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Roberts confirms possible move off intelligence panel

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Here are today's headlines from the Kansas congressional delegation:Sen. Pat Roberts (R)![][1][(The Hill) Roberts open to leaving Senate Intelligence panel:][2] Sen. Pat Roberts (R-Kan.) said yesterday that he is awaiting a decision from Republican leadership on whether he will remain on the Intelligence Committee after relinquishing the gavel or leave the panel for a new assignment.... "I am perfectly willing and consider it a privilege to continue as [top Republican on the panel]," Roberts said yesterday. "On the other hand, if some other committee spot were to come open that would enable me to [work for Kansas interests]," a change in assignments would be foreseeable. Where Roberts might land once Senate Minority Leader-to-be Mitch McConnell (R-Ky.) and his team announce their committee lineups is another much-discussed question. While Roberts could secure new benefits for Kansas during next year's farm bill rewrite by reasserting his seniority on the Agriculture Committee, which he chaired in the 1990s, an Agriculture Committee spokesman said current Chairman Saxby Chambliss (R-Ga.) plans to remain as ranking member in the 110th Congress. Roberts acknowledged "all sorts of rumors" about the coming GOP committee shuffle but said that the outcome was still unresolved.Iraq Study Group[(The Hill) Dems seize on Iraq report:][3] The Iraq Study Group yesterday released its long-awaited counsel for major shifts in U.S. war strategy, gratifying Democrats who built electoral victories on a call for change in Iraq and leaving the new majority ready to put pressure on the president, rather than congressional Republicans. ... Though President Bush and his advisers have subtly downplayed the impact of the report in recent days, party politics did not stop many lawmakers from urging that Bush seriously consider the group's findings. "The decision has to be made by the president," said Senate Intelligence Committee Chairman Pat Roberts (R-Kan.), who hailed the consensus reached by the evenly split 10-member study group. "Democrats and Republicans actually got together. : It serves as a good example for Congress to go forward."[(LJW) Kansans weigh in on proposals:][4] U.S. Rep. Dennis Moore, D-Kan., expressed hope that the commission's recommendations would, eventually, lead to stability in the region and for U.S. troops. He hoped the plan would mark "the beginning of an honest and productive debate" within the U.S. government and abroad, Moore said. ... U.S. Sen. Sam Brownback, R-Kan., said also that the report was a "welcome contribution," but that any action the administration takes on the report's recommendations must ensure "the defeat of terrorists in Iraq and nurture democracy and stability."[(Topeka Capital-Journal) Kansas politicos see hope in report:][5] Nancy Boyda, the Democrat who will succeed Ryun in January to represent the 2nd Congressional District in eastern Kansas, said, "I'm glad we're finally recognizing that we need to move in a new direction. We have known for quite a while that things are worse off than we had been led to believe." She said Americans need to be reminded that "this was not a failure of our military." Still, she said, she was realistic in anticipating hard work over the next six months to improve the situation. ... Rep. Jerry Moran, R-Kan., who represents the 1st District, which covers much of the western half of the state, was pleased the study group acknowledged that "the status quo is unacceptable." "The report correctly calls for the Iraqis to take more responsibility for their country's security so we can bring our U.S. servicemen and -women home," he said.Rep. Todd Tiahrt (R)![][6][(AP) Tiahrt loses race to head conservative group:][7] Kansas Rep. Todd Tiahrt on Wednesday lost his bid to become chairman of the Republican Study Committee, a group of about 100 conservative lawmakers who try to influence the GOP agenda. Tiahrt's loss to Texas Rep. Jeb Hensarling by a vote of 57-42 signals that the group wants to pursue a more aggressive tone in promoting its conservative priorities. While Tiahrt's conservative credentials are not in question, his membership on the House Appropriations Committee bothered some Republican Study Committee members, who questioned whether a lawmaker in charge of spending would be assertive enough in pushing for fiscal discipline. [1]: http://roberts.senate.gov/Roberts-020405-18060-080-CFFflipped.jpg [2]: http://www.hillnews.com/thehill/export/TheHill/News/Frontpage/120706/roberts.html [3]: http://www.hillnews.com/thehill/export/TheHill/News/Frontpage/120706/dems.html [4]: http://www2.ljworld.com/news/2006/dec/07/kansans_weigh_proposals/?city_local [5]: http://cjonline.com/stories/120706/kan_iraqreport.shtml [6]: http://gala.ntdtv.com/2006/en/vips/i/ks_todd_tiahrt.jpg [7]: http://www.centredaily.com/mld/centredaily/news/politics/16178310.htm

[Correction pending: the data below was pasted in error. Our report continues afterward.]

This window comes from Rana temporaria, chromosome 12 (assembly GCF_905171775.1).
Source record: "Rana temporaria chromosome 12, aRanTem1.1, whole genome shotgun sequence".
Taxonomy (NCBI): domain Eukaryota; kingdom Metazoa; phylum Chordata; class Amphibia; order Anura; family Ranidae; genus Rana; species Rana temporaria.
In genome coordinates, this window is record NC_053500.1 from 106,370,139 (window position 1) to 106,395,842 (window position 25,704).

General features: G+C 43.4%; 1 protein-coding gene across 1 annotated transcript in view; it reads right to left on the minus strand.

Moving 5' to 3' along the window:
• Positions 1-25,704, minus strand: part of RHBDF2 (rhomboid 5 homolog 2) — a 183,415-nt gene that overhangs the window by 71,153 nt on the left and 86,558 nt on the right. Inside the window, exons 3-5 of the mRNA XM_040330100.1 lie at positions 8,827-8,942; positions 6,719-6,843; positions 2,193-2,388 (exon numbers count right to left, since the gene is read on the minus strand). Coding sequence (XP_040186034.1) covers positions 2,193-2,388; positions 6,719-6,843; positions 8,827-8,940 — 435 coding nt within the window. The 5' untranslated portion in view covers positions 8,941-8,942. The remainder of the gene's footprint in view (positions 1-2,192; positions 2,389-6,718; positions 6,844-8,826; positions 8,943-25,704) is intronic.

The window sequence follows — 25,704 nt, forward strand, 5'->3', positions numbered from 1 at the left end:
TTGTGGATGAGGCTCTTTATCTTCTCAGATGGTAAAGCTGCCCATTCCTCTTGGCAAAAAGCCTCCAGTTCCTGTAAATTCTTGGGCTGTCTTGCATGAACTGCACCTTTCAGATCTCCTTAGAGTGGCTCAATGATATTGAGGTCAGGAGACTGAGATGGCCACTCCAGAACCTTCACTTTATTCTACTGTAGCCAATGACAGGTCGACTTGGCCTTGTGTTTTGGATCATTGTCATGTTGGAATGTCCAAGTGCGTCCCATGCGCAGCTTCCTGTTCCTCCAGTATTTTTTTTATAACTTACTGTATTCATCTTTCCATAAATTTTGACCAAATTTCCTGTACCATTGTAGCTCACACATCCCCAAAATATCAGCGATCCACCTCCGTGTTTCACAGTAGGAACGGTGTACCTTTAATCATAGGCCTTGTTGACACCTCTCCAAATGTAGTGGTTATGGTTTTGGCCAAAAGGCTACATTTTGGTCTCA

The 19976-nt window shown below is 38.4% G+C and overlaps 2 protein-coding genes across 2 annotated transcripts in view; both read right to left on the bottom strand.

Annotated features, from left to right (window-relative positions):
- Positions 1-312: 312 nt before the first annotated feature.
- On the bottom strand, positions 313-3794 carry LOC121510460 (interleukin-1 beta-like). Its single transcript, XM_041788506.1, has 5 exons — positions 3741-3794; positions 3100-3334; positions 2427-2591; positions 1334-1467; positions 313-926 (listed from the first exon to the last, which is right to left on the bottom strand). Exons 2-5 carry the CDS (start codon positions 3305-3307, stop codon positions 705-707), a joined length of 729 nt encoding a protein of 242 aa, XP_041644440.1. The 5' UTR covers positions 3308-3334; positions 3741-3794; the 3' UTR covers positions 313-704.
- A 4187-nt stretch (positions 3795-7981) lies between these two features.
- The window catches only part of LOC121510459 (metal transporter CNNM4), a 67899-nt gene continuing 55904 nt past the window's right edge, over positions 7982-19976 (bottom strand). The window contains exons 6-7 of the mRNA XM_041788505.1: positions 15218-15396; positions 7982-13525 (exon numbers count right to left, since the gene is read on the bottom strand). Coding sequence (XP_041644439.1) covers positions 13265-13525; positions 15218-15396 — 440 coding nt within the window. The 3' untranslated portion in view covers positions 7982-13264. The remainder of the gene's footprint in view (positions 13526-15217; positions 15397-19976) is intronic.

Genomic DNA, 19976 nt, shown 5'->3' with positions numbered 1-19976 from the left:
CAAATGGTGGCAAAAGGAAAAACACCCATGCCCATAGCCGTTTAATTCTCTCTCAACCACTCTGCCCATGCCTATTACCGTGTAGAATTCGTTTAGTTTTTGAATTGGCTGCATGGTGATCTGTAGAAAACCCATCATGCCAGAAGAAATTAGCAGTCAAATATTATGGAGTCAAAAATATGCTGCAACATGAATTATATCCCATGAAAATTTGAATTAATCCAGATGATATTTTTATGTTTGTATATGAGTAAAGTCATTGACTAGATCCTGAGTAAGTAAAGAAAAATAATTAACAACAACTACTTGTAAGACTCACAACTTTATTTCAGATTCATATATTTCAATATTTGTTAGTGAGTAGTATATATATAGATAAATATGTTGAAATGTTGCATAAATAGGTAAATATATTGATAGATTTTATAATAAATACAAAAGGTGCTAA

Comments

Jackalope 8 years, 5 months ago

Reading the serial articles re Pat Roberts lately is the same as watching paint dry. Get on with and report it when it happens. That would be news.

Kontum1972 8 years, 5 months ago

give him a weapon and send him to IRAQ...along with that weasel in the wht house.... his intelligence is just as screwed up as the shrubs

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